How to Become a Psychologist With the Montgomery GI Bill | Psychology Training

Become a Psychologist Through Military Education Benefits

How to Use the GI Bill to Advance Psychology Training

Take these first steps to fully utilize the Montgomery GI Bill to obtain a degree in psychology:

  1. Prior to taking on the role of an active military member, ask several recruiters about the educational benefits of serving with each specific branch within the military. Some military branches will offer you better educational opportunities than other branches.
  2. Review your contract at the time of enlistment to ensure that you will be eligible for the Montgomery GI Bill. The GI Bill will afford you the chance for free psychology schooling for a maximum of four years as long as you pay a small fee each month during your first year as an enlisted military member. Please note that you are likely participating in the GI Bill program if you are a current active member of the military unless you were told differently.

Those interested in how to become a psychologist with the Montgomery GI Bill following their military service can take the following steps:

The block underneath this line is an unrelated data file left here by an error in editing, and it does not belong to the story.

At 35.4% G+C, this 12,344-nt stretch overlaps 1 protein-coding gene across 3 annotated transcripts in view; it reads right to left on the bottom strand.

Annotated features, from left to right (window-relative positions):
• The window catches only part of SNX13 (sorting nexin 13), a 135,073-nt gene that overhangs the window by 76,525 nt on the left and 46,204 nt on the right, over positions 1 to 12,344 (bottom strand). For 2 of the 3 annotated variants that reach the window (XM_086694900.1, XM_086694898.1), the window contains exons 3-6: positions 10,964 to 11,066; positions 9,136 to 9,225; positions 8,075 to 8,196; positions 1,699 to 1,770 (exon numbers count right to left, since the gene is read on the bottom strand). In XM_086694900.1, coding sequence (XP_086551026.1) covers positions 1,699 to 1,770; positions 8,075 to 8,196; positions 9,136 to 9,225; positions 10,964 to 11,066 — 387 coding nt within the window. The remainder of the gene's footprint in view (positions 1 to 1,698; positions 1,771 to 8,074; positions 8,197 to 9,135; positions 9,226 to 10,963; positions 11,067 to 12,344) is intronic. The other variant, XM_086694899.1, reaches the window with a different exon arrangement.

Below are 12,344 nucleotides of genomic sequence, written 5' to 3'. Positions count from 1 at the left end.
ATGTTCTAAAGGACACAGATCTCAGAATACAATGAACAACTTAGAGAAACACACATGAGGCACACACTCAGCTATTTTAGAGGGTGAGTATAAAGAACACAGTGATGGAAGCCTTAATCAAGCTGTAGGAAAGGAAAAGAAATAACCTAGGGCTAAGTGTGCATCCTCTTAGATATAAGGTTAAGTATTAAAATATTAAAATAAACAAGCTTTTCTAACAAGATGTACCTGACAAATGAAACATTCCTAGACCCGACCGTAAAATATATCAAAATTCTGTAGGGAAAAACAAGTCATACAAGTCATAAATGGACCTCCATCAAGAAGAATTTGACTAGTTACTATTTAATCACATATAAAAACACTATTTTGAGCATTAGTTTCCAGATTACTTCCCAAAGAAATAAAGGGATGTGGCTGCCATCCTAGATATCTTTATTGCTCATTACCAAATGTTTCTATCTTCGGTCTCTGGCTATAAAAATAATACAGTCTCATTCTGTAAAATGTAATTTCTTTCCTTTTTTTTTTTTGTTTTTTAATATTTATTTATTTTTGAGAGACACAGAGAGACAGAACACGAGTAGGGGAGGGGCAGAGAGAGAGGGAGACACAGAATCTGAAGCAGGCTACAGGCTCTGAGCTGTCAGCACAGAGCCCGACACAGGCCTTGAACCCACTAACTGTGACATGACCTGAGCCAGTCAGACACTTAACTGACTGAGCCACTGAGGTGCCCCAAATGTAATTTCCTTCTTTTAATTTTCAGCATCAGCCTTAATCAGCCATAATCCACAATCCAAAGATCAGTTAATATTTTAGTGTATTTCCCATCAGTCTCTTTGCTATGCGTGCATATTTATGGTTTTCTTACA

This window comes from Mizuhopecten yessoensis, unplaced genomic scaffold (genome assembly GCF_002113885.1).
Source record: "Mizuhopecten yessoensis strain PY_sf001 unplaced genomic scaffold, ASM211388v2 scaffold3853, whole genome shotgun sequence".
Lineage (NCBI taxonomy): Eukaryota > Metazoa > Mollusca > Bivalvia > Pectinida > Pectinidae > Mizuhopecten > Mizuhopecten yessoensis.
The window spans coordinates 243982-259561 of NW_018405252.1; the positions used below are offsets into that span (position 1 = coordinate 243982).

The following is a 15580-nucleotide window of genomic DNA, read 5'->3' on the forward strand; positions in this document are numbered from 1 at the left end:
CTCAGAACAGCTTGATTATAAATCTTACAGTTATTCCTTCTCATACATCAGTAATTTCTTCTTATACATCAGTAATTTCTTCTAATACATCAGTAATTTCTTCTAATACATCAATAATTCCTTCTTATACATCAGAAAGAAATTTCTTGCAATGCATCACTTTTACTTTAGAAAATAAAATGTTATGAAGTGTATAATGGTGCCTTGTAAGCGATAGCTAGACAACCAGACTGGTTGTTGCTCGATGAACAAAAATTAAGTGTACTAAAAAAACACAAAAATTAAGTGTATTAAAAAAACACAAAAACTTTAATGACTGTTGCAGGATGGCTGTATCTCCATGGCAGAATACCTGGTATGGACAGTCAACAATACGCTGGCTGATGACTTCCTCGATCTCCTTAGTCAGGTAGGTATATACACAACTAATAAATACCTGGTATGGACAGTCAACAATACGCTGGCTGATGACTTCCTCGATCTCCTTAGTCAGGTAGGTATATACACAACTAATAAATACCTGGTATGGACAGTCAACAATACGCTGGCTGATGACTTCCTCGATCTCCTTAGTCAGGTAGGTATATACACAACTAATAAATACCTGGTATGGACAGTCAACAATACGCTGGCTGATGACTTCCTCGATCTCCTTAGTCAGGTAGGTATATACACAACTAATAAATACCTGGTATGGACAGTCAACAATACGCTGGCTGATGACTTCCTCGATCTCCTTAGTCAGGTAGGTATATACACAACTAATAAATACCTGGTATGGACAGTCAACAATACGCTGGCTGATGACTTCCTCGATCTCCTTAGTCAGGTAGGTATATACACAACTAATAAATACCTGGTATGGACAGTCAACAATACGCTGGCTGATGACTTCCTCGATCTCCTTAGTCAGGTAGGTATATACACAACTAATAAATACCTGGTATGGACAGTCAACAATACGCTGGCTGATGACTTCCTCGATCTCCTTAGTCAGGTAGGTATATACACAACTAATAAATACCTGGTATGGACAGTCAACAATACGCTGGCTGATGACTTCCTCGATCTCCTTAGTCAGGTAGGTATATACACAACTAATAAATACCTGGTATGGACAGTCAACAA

1. Select from psychology schools that offer an acceptable program in psychology and participates in the GI Bill program. You can check the Veterans Administration’s Web site to perform a search for schools that participate, or speak with a department of financial aid official at the school that you wish to attend to discover if that school recognizes the GI Bill.
  2. Fill out the application for the GI Bill. This can be found at the Web site of the Veterans Administration. It can also be obtained by phone at (888) GIBILL-1, or through the school’s certifying official for the Veterans Administration.
  3. You can still fill out a GI Bill application even if you don’t know which school you would like to attend. If you qualify, you will be presented with a certificate of eligibility. The GI Bill will cover all of your psychology exam costs.
This is a private website that is not affiliated with the U.S. government, U.S. Armed Forces or Department of Veteran Affairs. U.S. government agencies have not reviewed this information. This site is not connected with any government agency. If you would like to find more information about benefits offered by the U.S. Department of Veteran Affairs, please visit the official U.S. government web site for veterans benefits at
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